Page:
Virtual events have become the new normal for the last two years. For every in-person event, there’s several more virtually. Networking has transformed when connecting with others through online encounters. This is a big win for the introverts (slightly). Prior to the last two years, networking was a skill to be learned. Knowing how to approach someone, what to say or ask, exchange contact information, and then some type of follow-up afterwards. This format, although different, still exists in the virtual world. There’s a craft when reaching out to someone through an attended online event that requires a formula and some coaching.
When you think of networking, both in-person or virtually, one of the biggest things remains the same – the importance of creating and cultivating a professional network. There are various ways to continue this goal in a virtual setting. Taking the skills you once knew and used and replicating them when online, can keep the momentum going as if you were meeting face-to-face.
Here are some tips and tricks to help you along the way:
1. Research the Keynote Speakers
Do you know ahead of time who will be speaking? Perhaps there’s a sponsor attending the event? Knowing who will be joining the online event ahead of time can benefit you when thinking of ways to engage and later reach out. If you know that someone will be speaking on a topic or have an expertise in an area of which resonates with you, take notes, write down your questions, and make sure to collect any contact info they’ve shared to connect afterwards. These speakers could be direct contacts, but you won’t know unless you reach out. Make sure to mention something that stood out during the event so they can place themselves in that moment for a common thread.
2. Introduce Yourself in the Chat
One of the biggest differences from networking in-person to virtually are the resources you now have, like the chat box. Not every online event will allow you to use it, but for more intimate, or smaller events, the chances are high. The chat box is a great way to introduce yourself and use your elevator pitch. Use this to your advantage and let everyone know on the event who you are, what you do, selling yourself in one sentence. Depending on the event, you may know someone already attending or not, but take note of who’s active and looking to connect.
3. Take Part in the Discussions
Another way to engage is by participating in the open discussions if applicable. This is a big push in the right direction if you’re looking to verbally speak with someone through a common topic and to use as a segue into a follow-up email later. When you think about connecting with others, the most natural way to do it is by commonalities. Having that type of opportunity through a virtual conversation could be critical.
4. Utilize Social Media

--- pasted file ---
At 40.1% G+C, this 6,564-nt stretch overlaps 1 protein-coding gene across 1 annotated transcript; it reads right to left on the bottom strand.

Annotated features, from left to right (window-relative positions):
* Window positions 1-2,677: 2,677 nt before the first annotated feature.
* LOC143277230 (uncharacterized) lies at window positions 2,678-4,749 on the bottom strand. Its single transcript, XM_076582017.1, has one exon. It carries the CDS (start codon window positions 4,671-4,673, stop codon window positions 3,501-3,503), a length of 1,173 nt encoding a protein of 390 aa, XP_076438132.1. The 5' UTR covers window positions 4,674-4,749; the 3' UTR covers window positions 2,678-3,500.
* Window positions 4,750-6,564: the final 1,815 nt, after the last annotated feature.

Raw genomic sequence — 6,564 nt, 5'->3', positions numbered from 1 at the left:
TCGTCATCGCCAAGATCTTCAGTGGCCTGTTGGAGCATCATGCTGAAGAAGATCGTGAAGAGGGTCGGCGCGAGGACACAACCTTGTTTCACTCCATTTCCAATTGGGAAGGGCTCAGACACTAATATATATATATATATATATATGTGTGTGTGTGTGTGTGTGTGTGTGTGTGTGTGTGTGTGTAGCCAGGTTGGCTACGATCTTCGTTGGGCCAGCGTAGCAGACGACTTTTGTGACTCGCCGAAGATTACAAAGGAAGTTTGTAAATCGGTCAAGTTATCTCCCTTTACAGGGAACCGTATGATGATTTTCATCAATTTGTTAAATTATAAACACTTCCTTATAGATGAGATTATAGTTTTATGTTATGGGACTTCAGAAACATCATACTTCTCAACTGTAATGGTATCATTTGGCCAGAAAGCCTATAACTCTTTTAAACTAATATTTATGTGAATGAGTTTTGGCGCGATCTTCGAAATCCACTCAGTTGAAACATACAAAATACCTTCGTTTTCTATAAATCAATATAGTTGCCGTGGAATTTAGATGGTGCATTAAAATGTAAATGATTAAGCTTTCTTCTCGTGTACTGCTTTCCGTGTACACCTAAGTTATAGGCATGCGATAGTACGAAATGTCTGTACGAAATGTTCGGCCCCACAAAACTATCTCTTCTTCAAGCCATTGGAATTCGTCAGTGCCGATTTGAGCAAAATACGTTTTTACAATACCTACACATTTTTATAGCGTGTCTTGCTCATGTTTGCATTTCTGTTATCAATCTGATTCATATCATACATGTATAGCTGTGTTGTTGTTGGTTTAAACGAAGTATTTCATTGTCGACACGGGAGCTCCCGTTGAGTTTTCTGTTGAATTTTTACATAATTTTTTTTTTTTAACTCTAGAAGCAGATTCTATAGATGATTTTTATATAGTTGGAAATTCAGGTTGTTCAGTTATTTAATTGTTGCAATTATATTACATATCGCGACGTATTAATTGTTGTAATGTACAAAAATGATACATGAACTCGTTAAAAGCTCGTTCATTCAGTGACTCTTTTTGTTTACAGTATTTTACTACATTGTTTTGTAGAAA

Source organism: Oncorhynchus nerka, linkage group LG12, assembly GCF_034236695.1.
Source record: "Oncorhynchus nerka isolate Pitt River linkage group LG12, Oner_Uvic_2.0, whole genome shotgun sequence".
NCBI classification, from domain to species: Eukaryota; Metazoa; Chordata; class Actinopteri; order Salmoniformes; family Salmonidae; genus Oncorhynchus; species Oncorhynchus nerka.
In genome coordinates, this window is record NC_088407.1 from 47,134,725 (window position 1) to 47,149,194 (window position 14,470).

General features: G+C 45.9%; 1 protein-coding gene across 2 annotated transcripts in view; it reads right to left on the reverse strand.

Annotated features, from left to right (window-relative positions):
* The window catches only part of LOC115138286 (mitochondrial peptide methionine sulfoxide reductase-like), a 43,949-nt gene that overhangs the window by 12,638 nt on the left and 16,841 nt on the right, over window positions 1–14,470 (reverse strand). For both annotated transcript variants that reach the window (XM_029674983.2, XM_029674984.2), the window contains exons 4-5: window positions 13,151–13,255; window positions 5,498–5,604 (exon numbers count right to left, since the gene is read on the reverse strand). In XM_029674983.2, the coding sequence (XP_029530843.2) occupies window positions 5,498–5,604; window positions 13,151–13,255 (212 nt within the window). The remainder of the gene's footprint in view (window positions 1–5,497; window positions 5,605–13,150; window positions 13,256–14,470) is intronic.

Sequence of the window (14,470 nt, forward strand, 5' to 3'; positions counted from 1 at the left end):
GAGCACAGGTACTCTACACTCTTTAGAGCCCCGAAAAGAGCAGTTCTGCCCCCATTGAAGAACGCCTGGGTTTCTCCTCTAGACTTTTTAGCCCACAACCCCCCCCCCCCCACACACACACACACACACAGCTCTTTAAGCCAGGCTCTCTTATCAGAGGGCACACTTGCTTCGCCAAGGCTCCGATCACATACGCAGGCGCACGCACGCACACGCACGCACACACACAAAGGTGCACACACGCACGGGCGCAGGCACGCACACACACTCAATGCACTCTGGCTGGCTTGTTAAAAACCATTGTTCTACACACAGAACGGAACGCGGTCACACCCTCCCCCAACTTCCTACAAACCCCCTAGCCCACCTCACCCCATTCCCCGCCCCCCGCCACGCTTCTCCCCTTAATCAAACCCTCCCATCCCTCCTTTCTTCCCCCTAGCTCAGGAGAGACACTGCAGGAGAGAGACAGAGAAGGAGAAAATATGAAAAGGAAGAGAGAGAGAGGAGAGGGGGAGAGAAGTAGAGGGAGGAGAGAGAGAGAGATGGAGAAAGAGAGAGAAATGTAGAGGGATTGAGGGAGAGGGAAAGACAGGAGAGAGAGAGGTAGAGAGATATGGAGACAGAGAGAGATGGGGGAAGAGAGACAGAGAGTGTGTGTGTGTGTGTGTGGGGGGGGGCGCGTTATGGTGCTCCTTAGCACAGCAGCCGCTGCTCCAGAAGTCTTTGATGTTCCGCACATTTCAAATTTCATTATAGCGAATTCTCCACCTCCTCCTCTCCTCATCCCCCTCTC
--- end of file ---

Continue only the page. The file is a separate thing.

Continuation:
Not only is social media a form of networking, it’s also a great way to express your interest in an event prior as well as after. Creating a buzz around the conversations you’re interested in can lead others to your accounts or pages. Using hashtags for specific events is another way to leverage some connections around a specific event. Social media is also an important factor when it comes to virtual networking because this will be the leading source of those follow-ups after attending an event. LinkedIn is used for more professional networking opportunities but the more and more we use our platforms, the more appropriate it is to connect on different ones.
Pre-virtual events are a time to do research, make your list of asks, and get your elevator pitch down to a tee. As for post-virtual events, this is all about the follow-up. Remember when we mentioned to take note of who was on the event; this will come in handy when reaching out to potential contacts for opportunities. Using the common thread that you both attended this specific event and maybe mentioning a specific point made will break the ice and allow you to make that introduction in a more seamless way. Connecting on social media as well as a direct email would be best practices.
Building successful relationships online will depend on your motivation and goals. Now that most of us are used to virtual networking, finding the right method of using those opportunities for future ones is part of the process.
Networking can be dreadful. Adding in a virtual component has its own perks and quirks. If you’re looking to take the work out of networking and other additional resources to help you build your career path, check out Luminary for available programs and events that uplift, up-skill, and propel others forward through all phases of their professional journey.
A first-of-its-kind, Luminary is a membership-based global professional growth platform and collaboration hub created for women and male allies to address the systemic challenges impacting women across all industries and sectors. The ultimate career advocate, Luminary provides “real world” advice, tools, and resources to advance, build, connect, and develop through programming and networking opportunities.
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